1. Hello Helen, thank you. I miss your comments and it’s good to know you are still reading. Is there anything I can do with my blog to unblock you, do you know?

  5. Oh how I laughed!
    “On putting the loaves into the oven I pressed the steam button and was aware of the sudden absence of men….normally underfoot.”
    Tee Hee!
    How thoughtful of the boss to consider making his own bread.
    How thoughtful to search high and low to make your life easier.
    Tee Hee.
    Now I am hungry and must visist Tesco for bread!!!!

  6. Oh, that made my morning, Helen. I too have long experience of various solid fuel stoves, starting with the Rayburn of my Lancashire childhood, which was followed by the very smart Franco-Belge my mother installed in her long-awaited new kitchen. Our first married home had an ancient Esse which could never be persuaded to work properly and when we moved to our Welsh farmhouse we put in an amazing Franco-Belge range. Down in the valley we are all electric, except for a camping gas hob which is kept in the garage in case of emergency. Our bread, I have to admit, is made in my trusty old Breville breadmaker which is sadly approaching senility and a little erratic in its results nowadays, but they are thankfully always edible. 🙂

    1. I loved the Franco-Belge, though in spring and autumn I needed to keep the kitchen door open when it was in use and would have liked something similar in France, but the kitchen space in each house just did not permit it. No need to heat the house here, thank goodness, so hob and oven it is. I was seduced by the idea of a breadmaker, and might have got away with it had not a friend demonstrated hers to us both. Higher Authority’s opinion. ‘I want a loaf, not a polo’, so no breadmaker materialised.

  7. Good for you! Proofing bread requires such a knack…something I’ve clearly not demonstrated well. It either doesn’t raise appropriately or is so dense, slices seem more like plates than bread. Sigh. I do love a good rustic loaf but doggone if I can bake one myself. Yet. 😉

    1. I use the sponge method…all the liquid and yeast and half the flour. Leave to rise slowly, then add the rest of the flour and knead. When doubled in size, knock it back, divide into the number of loaves you require and then roll out each piece into a rectangle and fold top third over middle and bottom third on that, just like making puff pastry. This makes for an even and well risen crumb.Give it three turns and then place in the tin to rise again. When well risen, take a very sharp knife and cut the top of the loaf, either one long cut or several diagonal ones to allow the loaf to expand. Then cook the loaves under a cover for the initial rise or, if you glory in a steam injector oven, press the button!

  8. I’ve never understood why French processed bread almost always contains sugar. It makes a Marmite sandwich a thing of horror. Why do I sometimes buy French processed bread – because there are times when I crave a toasted cheese and onion sandwich. But I digress.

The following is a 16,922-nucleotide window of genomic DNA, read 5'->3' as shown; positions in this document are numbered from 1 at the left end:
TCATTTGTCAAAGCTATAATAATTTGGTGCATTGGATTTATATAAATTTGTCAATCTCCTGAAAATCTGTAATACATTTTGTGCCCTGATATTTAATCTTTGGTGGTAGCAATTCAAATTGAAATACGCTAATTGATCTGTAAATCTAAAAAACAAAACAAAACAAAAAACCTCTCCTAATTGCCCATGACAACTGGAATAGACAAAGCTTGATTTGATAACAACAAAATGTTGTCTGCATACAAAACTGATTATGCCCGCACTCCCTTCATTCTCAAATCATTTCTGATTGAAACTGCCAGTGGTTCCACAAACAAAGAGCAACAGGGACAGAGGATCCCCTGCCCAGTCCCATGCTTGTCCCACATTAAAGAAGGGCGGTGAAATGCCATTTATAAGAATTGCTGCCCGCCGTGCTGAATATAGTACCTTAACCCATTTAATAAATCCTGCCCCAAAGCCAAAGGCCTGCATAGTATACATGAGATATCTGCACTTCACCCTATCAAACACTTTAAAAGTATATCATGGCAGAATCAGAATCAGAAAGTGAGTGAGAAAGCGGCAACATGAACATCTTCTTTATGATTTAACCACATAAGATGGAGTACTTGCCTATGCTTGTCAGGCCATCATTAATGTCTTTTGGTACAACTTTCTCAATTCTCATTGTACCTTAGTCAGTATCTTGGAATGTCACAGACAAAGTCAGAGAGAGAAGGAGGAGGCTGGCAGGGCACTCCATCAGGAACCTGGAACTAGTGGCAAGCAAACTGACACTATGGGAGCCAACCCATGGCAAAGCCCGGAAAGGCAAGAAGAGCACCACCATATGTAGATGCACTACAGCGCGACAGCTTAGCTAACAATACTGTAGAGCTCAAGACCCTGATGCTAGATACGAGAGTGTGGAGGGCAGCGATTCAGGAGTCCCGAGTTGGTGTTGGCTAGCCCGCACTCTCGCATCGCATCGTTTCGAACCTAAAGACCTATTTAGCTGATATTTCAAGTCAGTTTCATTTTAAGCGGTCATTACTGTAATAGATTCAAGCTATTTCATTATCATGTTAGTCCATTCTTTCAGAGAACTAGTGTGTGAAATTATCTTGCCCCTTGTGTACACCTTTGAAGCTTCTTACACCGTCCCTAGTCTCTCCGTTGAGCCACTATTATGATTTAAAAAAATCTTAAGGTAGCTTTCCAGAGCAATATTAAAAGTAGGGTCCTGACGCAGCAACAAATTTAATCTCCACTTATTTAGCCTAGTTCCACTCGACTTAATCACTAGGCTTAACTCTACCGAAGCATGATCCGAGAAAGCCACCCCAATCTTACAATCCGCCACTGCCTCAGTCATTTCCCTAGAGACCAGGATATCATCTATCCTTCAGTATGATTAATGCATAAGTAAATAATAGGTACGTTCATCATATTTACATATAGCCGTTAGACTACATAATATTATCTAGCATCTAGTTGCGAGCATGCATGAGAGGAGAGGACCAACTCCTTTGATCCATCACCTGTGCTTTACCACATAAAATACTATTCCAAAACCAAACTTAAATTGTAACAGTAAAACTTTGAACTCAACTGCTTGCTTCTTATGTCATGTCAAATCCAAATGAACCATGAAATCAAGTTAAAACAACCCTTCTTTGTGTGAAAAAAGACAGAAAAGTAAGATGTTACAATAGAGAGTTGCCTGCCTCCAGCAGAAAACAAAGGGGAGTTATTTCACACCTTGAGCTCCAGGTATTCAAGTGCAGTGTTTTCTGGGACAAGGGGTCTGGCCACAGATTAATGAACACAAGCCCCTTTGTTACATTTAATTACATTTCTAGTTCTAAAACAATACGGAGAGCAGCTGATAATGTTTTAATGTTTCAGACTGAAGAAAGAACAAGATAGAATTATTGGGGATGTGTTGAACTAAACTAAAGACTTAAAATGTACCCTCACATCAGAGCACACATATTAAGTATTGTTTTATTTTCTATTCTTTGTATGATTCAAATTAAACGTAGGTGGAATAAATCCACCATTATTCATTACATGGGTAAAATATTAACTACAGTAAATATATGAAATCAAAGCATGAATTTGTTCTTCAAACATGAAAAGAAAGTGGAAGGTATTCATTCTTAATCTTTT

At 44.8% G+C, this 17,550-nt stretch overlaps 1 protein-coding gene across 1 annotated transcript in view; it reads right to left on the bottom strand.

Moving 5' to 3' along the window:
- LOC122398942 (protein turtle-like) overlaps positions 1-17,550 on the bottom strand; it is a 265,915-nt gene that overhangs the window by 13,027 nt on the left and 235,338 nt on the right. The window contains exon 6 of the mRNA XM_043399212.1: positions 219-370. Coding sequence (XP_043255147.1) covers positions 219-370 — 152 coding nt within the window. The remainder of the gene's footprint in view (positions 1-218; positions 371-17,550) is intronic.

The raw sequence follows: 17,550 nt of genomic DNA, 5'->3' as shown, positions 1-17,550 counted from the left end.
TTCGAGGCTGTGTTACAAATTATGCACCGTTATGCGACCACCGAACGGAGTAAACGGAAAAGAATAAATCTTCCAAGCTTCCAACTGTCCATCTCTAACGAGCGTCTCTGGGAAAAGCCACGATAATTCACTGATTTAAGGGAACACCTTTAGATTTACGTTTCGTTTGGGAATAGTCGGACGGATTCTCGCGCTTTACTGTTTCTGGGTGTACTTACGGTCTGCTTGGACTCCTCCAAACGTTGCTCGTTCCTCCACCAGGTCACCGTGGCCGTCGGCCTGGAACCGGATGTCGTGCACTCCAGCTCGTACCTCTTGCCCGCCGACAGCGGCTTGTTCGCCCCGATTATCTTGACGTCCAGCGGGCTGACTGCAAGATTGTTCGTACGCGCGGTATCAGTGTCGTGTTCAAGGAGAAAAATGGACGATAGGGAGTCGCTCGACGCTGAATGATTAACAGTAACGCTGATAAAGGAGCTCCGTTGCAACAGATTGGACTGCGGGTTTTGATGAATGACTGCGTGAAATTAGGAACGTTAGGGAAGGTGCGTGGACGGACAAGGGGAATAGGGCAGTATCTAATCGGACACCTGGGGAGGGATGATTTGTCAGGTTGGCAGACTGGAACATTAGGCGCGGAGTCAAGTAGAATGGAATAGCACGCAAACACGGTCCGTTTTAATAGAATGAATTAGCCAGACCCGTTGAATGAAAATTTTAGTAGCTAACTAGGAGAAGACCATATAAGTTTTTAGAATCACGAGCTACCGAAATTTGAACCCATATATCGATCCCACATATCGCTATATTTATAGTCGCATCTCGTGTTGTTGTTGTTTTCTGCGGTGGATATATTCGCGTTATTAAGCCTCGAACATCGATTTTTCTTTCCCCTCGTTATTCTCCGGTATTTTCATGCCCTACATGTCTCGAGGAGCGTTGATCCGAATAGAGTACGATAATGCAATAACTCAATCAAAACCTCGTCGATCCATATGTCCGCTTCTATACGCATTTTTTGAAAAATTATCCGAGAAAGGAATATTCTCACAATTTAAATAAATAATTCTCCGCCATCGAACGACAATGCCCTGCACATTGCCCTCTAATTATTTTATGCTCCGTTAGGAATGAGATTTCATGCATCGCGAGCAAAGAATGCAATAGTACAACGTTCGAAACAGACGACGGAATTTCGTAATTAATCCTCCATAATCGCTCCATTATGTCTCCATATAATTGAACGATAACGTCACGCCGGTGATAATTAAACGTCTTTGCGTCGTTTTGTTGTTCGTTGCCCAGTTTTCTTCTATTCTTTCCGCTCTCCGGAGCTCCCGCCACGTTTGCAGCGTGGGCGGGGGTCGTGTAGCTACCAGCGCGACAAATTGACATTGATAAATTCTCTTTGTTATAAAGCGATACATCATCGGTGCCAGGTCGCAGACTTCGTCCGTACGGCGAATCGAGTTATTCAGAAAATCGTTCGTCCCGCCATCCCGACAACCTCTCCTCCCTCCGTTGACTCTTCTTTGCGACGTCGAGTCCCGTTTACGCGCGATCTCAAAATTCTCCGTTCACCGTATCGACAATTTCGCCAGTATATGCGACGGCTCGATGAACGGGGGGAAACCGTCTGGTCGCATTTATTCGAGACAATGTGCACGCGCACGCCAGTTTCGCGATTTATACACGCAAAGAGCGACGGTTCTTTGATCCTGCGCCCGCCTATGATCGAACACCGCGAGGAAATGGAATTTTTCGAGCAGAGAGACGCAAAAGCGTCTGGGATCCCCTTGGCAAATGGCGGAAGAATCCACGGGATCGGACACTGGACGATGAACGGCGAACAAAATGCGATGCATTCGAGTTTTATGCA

Congratulations on your perseverance and conquering the oven. In those rare periods when I feel inclined to make bread, I cheat and use a breadmaker. It works pretty well. But then I’m very lazy.

    1. I am forced to make bread, given that our baker shut up shop, and it is not that much trouble as the process is split up into sections….but I hear worrying murmurs of ‘baguette’ and ‘wholemeal’, not to speak of ‘pistolei’…..

    1. Father used to quote something on the lines of ‘mine is a lofty ambition’. I have never t racked it down but it well describes Leo’s hopes for bred production.
      Sod’s Law being what it is, my long awaited second cataract op has manifested itself……..just when I have to avoid steam!

      1. Oh dear, what will you do? I don’t suppose Leo is up to making the bread himself while you are out of action?

        1. Bread in full production today and tomorow morning…..I have visions of Leo instructing Danilo in breadmaking – a possibility that I would give great deal to avoid witnessing.

          1. About a week, from last time. Panicking at the loss of mashed potatoes I was issued with building workers’ goggles. And no I did not take a selfie….

  9. I must say that it sounds as if you deserve good bread. I don’t understand why breadmaker recipes always specify sugar. I used to assume it was “to feed the yeast” but actually I have found a very nice recipe someone in a hippy commune gave me decades ago and it has no sugar in it – and it’s delicious. Mind you I have to make it in the oven which with gas prices and our rotten old oven, means that it’s cheaper to walk 100 yards to Waitrose and buy a loaf.

    1. The new oven makes producing a loaf a real pleasure….and as yet electricity prces have not gone up…there’s a cheap tariff for a certain level of use which rockets up once you exceed it…and the price of gas canisters is stable.
      I don’t use sugar – forgot to add it once and as all was well, did not use it again.

Leave a Reply

Fill in your details below or click an icon to log in: Logo

You are commenting using your account. Log Out /  Change )

Twitter picture

You are commenting using your Twitter account. Log Out /  Change )

Facebook photo

You are commenting using your Facebook account. Log Out /  Change )

Connecting to %s